Manitoba

Some surgeries to be cancelled at St. Boniface Hospital after influx of flu patients

"Postponing non-emergency surgeries allows us to increase the number of temporary beds in our hospital and take preventative steps to reduce the impact of the flu," a spokesperson for the Winnipeg hospital said Friday.

Hospital says patients will be contacted directly, possibly rescheduled at other facilities

St. Boniface Hospital will begin cancelling non-urgent and elective surgeries starting on Monday because of the high volume of flu patients. (CBC)

Winnipeg's St. Boniface Hospital will begin postponing some non-urgent and elective surgeries that require hospitalization starting on Monday, the latest issue to arise from a post-Christmas spike in flu cases.

The hospital says high numbers of emergency room visits and intensive care requests related to the flu are the reason for the decision.

"Postponing non-emergency surgeries allows us to increase the number of temporary beds in our hospital and take preventative steps to reduce the impact of the flu," said Micheline St-Hilaire, a spokesperson for St. Boniface Hospital.

"This decision is being made to ensure that we are able to provide safe and timely care to patients in immediate need of assistance during this flu season."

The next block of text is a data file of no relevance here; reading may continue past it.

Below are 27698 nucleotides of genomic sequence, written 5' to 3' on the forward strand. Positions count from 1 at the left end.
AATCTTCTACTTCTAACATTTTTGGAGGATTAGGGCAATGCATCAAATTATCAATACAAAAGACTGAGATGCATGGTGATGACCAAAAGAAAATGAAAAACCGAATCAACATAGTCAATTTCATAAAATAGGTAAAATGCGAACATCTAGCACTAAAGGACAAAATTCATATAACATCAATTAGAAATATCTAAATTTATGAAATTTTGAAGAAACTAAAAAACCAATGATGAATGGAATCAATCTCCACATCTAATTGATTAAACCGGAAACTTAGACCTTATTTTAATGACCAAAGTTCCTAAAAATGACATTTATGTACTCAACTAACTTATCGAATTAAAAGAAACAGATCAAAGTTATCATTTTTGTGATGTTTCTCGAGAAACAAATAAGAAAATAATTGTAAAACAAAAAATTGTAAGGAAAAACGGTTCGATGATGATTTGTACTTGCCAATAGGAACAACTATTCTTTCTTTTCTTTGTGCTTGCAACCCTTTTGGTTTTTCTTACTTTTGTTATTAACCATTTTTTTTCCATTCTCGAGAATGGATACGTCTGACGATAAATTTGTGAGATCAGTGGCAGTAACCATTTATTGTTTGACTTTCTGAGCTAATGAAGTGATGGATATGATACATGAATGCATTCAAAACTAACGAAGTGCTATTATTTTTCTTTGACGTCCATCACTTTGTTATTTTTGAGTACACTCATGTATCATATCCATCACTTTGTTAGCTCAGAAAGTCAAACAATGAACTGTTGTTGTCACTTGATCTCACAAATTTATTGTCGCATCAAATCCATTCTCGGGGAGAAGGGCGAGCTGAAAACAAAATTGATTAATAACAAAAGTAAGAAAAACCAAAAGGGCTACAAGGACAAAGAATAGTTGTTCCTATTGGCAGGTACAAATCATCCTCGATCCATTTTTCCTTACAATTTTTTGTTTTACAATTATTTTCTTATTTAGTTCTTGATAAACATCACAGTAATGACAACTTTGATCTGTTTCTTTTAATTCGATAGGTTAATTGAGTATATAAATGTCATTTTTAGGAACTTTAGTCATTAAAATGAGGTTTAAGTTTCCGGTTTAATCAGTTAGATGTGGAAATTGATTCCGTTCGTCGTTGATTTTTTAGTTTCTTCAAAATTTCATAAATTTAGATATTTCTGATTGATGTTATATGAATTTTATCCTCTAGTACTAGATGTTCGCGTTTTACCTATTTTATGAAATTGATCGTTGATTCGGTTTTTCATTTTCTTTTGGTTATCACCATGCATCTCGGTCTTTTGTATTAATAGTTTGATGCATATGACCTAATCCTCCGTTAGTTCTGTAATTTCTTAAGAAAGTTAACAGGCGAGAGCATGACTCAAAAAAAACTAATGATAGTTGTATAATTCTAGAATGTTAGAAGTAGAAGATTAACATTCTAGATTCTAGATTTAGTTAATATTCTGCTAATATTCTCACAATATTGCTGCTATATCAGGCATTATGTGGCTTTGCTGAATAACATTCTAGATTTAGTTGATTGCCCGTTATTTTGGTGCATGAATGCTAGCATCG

Hospital staff will contact patients directly to advise them if their surgery is postponed.

Surgeries for cancer, emergency issues and elective heart surgeries will continue to be performed.

Patients with cancelled surgeries will be contacted directly. (CBC)

A release from the hospital says it will work with other health-care facilities to avoid postponing surgeries and, when possible, they will be rescheduled at alternate sites. 

The hospital did not say how long the cancellations would last or how many patients might be affected.

Last week, the Winnipeg Regional Health Authority said an increase in patients in emergency, urgent care and critical care departments led it to activate overcapacity protocols, and the authority's regional flu plan in its hospitals.

The WRHA says rates of influenza A, influenza B and respiratory syncytial virus all spiked at the same time just after Boxing Day.

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